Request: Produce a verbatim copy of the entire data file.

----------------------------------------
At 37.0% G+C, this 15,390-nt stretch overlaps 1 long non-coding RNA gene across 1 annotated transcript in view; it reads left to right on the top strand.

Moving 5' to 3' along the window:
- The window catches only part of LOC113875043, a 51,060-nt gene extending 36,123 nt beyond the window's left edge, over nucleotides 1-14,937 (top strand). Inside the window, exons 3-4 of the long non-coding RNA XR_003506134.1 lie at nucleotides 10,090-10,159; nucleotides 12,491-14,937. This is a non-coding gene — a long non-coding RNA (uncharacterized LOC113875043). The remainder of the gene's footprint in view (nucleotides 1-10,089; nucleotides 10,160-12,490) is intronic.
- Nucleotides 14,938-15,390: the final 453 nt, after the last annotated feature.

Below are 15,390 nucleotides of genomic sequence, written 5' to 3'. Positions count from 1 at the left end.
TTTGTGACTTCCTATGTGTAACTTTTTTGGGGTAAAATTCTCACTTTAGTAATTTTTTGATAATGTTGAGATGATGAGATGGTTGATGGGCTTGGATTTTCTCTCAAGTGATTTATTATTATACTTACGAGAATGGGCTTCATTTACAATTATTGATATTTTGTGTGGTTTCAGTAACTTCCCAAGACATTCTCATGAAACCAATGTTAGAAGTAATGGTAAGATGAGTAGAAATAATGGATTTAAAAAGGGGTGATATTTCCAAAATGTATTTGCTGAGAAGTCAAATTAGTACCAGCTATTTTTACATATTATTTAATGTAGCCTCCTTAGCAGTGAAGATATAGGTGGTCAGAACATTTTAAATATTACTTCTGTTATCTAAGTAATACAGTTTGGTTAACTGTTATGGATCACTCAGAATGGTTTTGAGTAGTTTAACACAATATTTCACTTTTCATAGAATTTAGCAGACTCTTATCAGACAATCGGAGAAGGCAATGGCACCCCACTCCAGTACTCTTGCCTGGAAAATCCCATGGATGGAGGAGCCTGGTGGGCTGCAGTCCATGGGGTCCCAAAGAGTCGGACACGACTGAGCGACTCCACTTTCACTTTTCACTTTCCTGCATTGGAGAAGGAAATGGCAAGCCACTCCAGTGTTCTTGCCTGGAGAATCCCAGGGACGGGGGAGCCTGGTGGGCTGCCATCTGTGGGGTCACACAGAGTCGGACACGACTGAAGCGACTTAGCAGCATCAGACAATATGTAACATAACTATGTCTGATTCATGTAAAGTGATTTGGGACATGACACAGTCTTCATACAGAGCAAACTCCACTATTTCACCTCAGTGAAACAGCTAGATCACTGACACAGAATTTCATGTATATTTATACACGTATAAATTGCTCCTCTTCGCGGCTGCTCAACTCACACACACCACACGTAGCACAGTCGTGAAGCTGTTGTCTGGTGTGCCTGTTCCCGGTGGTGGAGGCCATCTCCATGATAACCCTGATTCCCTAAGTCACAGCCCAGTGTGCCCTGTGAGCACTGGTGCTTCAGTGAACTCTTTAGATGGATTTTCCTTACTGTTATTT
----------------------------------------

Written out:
At 37.0% G+C, this 15,390-nt stretch overlaps 1 long non-coding RNA gene across 1 annotated transcript in view; it reads left to right on the top strand.

Moving 5' to 3' along the window:
- The window catches only part of LOC113875043, a 51,060-nt gene extending 36,123 nt beyond the window's left edge, over nucleotides 1-14,937 (top strand). Inside the window, exons 3-4 of the long non-coding RNA XR_003506134.1 lie at nucleotides 10,090-10,159; nucleotides 12,491-14,937. This is a non-coding gene — a long non-coding RNA (uncharacterized LOC113875043). The remainder of the gene's footprint in view (nucleotides 1-10,089; nucleotides 10,160-12,490) is intronic.
- Nucleotides 14,938-15,390: the final 453 nt, after the last annotated feature.

Below are 15,390 nucleotides of genomic sequence, written 5' to 3'. Positions count from 1 at the left end.
TTTGTGACTTCCTATGTGTAACTTTTTTGGGGTAAAATTCTCACTTTAGTAATTTTTTGATAATGTTGAGATGATGAGATGGTTGATGGGCTTGGATTTTCTCTCAAGTGATTTATTATTATACTTACGAGAATGGGCTTCATTTACAATTATTGATATTTTGTGTGGTTTCAGTAACTTCCCAAGACATTCTCATGAAACCAATGTTAGAAGTAATGGTAAGATGAGTAGAAATAATGGATTTAAAAAGGGGTGATATTTCCAAAATGTATTTGCTGAGAAGTCAAATTAGTACCAGCTATTTTTACATATTATTTAATGTAGCCTCCTTAGCAGTGAAGATATAGGTGGTCAGAACATTTTAAATATTACTTCTGTTATCTAAGTAATACAGTTTGGTTAACTGTTATGGATCACTCAGAATGGTTTTGAGTAGTTTAACACAATATTTCACTTTTCATAGAATTTAGCAGACTCTTATCAGACAATCGGAGAAGGCAATGGCACCCCACTCCAGTACTCTTGCCTGGAAAATCCCATGGATGGAGGAGCCTGGTGGGCTGCAGTCCATGGGGTCCCAAAGAGTCGGACACGACTGAGCGACTCCACTTTCACTTTTCACTTTCCTGCATTGGAGAAGGAAATGGCAAGCCACTCCAGTGTTCTTGCCTGGAGAATCCCAGGGACGGGGGAGCCTGGTGGGCTGCCATCTGTGGGGTCACACAGAGTCGGACACGACTGAAGCGACTTAGCAGCATCAGACAATATGTAACATAACTATGTCTGATTCATGTAAAGTGATTTGGGACATGACACAGTCTTCATACAGAGCAAACTCCACTATTTCACCTCAGTGAAACAGCTAGATCACTGACACAGAATTTCATGTATATTTATACACGTATAAATTGCTCCTCTTCGCGGCTGCTCAACTCACACACACCACACGTAGCACAGTCGTGAAGCTGTTGTCTGGTGTGCCTGTTCCCGGTGGTGGAGGCCATCTCCATGATAACCCTGATTCCCTAAGTCACAGCCCAGTGTGCCCTGTGAGCACTGGTGCTTCAGTGAACTCTTTAGATGGATTTTCCTTACTGTTATTT